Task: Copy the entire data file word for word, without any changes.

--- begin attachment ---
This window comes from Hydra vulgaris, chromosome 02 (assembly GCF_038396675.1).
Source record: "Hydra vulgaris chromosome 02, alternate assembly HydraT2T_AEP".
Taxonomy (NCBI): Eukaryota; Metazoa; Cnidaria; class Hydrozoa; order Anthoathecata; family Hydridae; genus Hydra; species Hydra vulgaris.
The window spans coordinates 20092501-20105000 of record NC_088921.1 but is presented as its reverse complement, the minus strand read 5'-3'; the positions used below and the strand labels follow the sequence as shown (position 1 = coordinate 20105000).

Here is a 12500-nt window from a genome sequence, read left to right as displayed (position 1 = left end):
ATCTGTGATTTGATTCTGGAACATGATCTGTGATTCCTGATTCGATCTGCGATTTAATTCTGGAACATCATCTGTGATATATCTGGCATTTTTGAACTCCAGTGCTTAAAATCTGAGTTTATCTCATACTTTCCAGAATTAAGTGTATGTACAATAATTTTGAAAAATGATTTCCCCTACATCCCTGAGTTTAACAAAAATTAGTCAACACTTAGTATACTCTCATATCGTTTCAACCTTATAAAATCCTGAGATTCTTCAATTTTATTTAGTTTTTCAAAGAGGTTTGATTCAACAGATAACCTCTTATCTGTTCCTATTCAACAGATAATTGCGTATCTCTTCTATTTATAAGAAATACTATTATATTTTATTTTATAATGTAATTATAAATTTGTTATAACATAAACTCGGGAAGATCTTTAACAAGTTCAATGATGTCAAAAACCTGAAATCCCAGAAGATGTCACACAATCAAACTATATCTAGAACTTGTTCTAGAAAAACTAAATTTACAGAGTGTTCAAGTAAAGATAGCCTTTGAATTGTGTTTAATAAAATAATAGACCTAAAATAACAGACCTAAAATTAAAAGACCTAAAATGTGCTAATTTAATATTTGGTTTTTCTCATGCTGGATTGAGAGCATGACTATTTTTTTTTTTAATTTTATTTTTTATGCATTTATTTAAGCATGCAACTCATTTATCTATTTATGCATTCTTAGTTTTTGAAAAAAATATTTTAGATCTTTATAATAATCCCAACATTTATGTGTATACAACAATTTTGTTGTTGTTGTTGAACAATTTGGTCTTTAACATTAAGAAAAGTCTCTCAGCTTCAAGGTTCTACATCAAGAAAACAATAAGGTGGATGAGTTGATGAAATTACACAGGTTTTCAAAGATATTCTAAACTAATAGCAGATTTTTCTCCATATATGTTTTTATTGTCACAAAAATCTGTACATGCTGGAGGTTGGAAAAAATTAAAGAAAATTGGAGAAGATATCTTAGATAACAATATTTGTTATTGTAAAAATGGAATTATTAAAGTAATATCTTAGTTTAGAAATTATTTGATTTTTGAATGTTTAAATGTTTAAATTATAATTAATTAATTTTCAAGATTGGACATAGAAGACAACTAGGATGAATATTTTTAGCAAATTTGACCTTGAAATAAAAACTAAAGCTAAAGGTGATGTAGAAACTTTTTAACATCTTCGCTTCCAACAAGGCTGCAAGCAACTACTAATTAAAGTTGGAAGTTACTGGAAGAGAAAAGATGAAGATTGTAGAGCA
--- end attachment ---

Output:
This window comes from Hydra vulgaris, chromosome 02 (assembly GCF_038396675.1).
Source record: "Hydra vulgaris chromosome 02, alternate assembly HydraT2T_AEP".
Taxonomy (NCBI): Eukaryota; Metazoa; Cnidaria; class Hydrozoa; order Anthoathecata; family Hydridae; genus Hydra; species Hydra vulgaris.
The window spans coordinates 20092501-20105000 of record NC_088921.1 but is presented as its reverse complement, the minus strand read 5'-3'; the positions used below and the strand labels follow the sequence as shown (position 1 = coordinate 20105000).

Here is a 12500-nt window from a genome sequence, read left to right as displayed (position 1 = left end):
ATCTGTGATTTGATTCTGGAACATGATCTGTGATTCCTGATTCGATCTGCGATTTAATTCTGGAACATCATCTGTGATATATCTGGCATTTTTGAACTCCAGTGCTTAAAATCTGAGTTTATCTCATACTTTCCAGAATTAAGTGTATGTACAATAATTTTGAAAAATGATTTCCCCTACATCCCTGAGTTTAACAAAAATTAGTCAACACTTAGTATACTCTCATATCGTTTCAACCTTATAAAATCCTGAGATTCTTCAATTTTATTTAGTTTTTCAAAGAGGTTTGATTCAACAGATAACCTCTTATCTGTTCCTATTCAACAGATAATTGCGTATCTCTTCTATTTATAAGAAATACTATTATATTTTATTTTATAATGTAATTATAAATTTGTTATAACATAAACTCGGGAAGATCTTTAACAAGTTCAATGATGTCAAAAACCTGAAATCCCAGAAGATGTCACACAATCAAACTATATCTAGAACTTGTTCTAGAAAAACTAAATTTACAGAGTGTTCAAGTAAAGATAGCCTTTGAATTGTGTTTAATAAAATAATAGACCTAAAATAACAGACCTAAAATTAAAAGACCTAAAATGTGCTAATTTAATATTTGGTTTTTCTCATGCTGGATTGAGAGCATGACTATTTTTTTTTTTAATTTTATTTTTTATGCATTTATTTAAGCATGCAACTCATTTATCTATTTATGCATTCTTAGTTTTTGAAAAAAATATTTTAGATCTTTATAATAATCCCAACATTTATGTGTATACAACAATTTTGTTGTTGTTGTTGAACAATTTGGTCTTTAACATTAAGAAAAGTCTCTCAGCTTCAAGGTTCTACATCAAGAAAACAATAAGGTGGATGAGTTGATGAAATTACACAGGTTTTCAAAGATATTCTAAACTAATAGCAGATTTTTCTCCATATATGTTTTTATTGTCACAAAAATCTGTACATGCTGGAGGTTGGAAAAAATTAAAGAAAATTGGAGAAGATATCTTAGATAACAATATTTGTTATTGTAAAAATGGAATTATTAAAGTAATATCTTAGTTTAGAAATTATTTGATTTTTGAATGTTTAAATGTTTAAATTATAATTAATTAATTTTCAAGATTGGACATAGAAGACAACTAGGATGAATATTTTTAGCAAATTTGACCTTGAAATAAAAACTAAAGCTAAAGGTGATGTAGAAACTTTTTAACATCTTCGCTTCCAACAAGGCTGCAAGCAACTACTAATTAAAGTTGGAAGTTACTGGAAGAGAAAAGATGAAGATTGTAGAGCA